One of my chief occupations is working with others to try to discover and practice Christian obedience in the political arena. That means working to discern what a just law is and how citizens and public officials should hold one another accountable to do justice. The work involves countless details about government's relation to nongovernmental organizations, about the need for policy changes in education, welfare, the environment, and foreign policy, about the relative health and illness of America's dominant political ideologies, and much more. There is much that people like me can and should say publicly about the Bible and its good news, but as in most arenas of human responsibility, the words will carry meaning only if spoken at the right time and in the right place in ways that are consistent with the way we actually carry out our work. Otherwise, what the public may see and hear may be sheer hypocrisy.

The public truth is that political life, like all other dimensions of human life, should now be lived out in the light of the resurrection of Jesus from the dead. The ultimate authority in the political realm and in all others is not a legislature or a president, not a supreme court or "the people." The ultimate authority is Jesus, the Christ. That is good public news. Only those who choose to keep on living in the dark need fear the approaching day of the Lord.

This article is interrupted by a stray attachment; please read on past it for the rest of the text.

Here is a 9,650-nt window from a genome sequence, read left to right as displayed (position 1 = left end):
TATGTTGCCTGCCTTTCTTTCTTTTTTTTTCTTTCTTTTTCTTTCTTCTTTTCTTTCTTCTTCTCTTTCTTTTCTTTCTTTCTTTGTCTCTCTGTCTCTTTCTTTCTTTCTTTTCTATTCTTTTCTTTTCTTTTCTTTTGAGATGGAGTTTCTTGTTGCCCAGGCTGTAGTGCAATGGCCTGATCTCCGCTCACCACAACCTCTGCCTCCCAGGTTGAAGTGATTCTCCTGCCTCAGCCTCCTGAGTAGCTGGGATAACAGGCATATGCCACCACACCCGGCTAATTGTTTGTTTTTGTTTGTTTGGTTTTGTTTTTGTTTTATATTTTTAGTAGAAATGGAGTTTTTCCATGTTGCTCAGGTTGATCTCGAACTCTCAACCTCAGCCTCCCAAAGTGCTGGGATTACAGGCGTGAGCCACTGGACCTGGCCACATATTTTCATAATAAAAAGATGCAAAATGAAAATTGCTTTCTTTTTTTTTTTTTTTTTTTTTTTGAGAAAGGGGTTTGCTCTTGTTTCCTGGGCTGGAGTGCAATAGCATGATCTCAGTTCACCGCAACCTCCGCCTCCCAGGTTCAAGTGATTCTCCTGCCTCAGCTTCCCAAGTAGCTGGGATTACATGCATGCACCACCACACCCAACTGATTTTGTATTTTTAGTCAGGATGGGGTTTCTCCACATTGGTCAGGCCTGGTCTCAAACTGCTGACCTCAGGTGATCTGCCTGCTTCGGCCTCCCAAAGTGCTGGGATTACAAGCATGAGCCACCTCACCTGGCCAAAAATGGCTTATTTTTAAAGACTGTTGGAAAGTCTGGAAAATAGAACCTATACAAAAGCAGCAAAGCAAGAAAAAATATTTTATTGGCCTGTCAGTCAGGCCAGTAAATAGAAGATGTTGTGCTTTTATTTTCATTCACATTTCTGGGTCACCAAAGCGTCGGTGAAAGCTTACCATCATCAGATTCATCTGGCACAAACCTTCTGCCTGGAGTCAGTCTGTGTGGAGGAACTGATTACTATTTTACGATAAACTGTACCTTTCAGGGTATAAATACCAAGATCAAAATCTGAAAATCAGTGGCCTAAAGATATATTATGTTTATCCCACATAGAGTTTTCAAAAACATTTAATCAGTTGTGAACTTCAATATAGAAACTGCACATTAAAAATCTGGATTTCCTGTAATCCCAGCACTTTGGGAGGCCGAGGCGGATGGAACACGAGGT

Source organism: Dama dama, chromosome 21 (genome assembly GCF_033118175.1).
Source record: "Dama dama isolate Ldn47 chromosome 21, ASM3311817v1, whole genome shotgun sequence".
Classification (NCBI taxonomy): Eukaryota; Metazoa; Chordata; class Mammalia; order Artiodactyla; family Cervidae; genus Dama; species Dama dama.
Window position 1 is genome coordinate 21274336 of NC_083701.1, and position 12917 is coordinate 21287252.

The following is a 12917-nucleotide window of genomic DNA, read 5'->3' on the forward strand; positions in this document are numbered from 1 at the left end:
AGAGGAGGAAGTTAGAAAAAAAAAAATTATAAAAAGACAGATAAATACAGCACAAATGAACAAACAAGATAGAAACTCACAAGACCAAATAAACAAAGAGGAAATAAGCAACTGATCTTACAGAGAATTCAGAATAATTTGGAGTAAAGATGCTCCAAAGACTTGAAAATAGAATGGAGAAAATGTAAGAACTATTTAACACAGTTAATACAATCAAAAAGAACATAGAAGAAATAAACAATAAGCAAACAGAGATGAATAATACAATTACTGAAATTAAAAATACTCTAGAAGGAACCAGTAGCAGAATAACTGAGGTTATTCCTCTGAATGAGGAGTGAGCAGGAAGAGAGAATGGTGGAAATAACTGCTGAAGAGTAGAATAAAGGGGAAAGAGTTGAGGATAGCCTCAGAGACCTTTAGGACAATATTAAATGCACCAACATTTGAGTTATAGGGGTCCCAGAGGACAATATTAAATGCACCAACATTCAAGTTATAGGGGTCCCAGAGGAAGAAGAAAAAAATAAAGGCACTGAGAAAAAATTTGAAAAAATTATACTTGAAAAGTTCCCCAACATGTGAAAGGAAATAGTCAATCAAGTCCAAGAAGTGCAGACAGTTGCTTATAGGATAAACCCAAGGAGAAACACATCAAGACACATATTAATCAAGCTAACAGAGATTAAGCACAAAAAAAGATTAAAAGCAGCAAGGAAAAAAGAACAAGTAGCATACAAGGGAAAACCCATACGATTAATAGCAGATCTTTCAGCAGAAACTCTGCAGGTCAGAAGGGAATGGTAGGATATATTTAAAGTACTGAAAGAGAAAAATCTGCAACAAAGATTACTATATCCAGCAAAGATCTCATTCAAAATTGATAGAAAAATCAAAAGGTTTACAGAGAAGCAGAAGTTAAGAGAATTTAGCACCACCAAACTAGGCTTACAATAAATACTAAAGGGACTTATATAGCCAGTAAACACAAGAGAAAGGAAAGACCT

Topics: Religion
 

Jim Skillen directs the Center for Public Justice in Washington D.C., where his job is essentially to read, write, and argue with people about government and politics. He is the author most recently of With or Against the World?: America's Role among the Nations (2005) and earlier of A Covenant to Keep: Meditations on the Biblical Theme of Justice (2000). He and his wife Doreen have achieved sufficient maturity to become grandparents. He would play more golf if he had more time and money and if Doreen didn't mock it as a silly little game.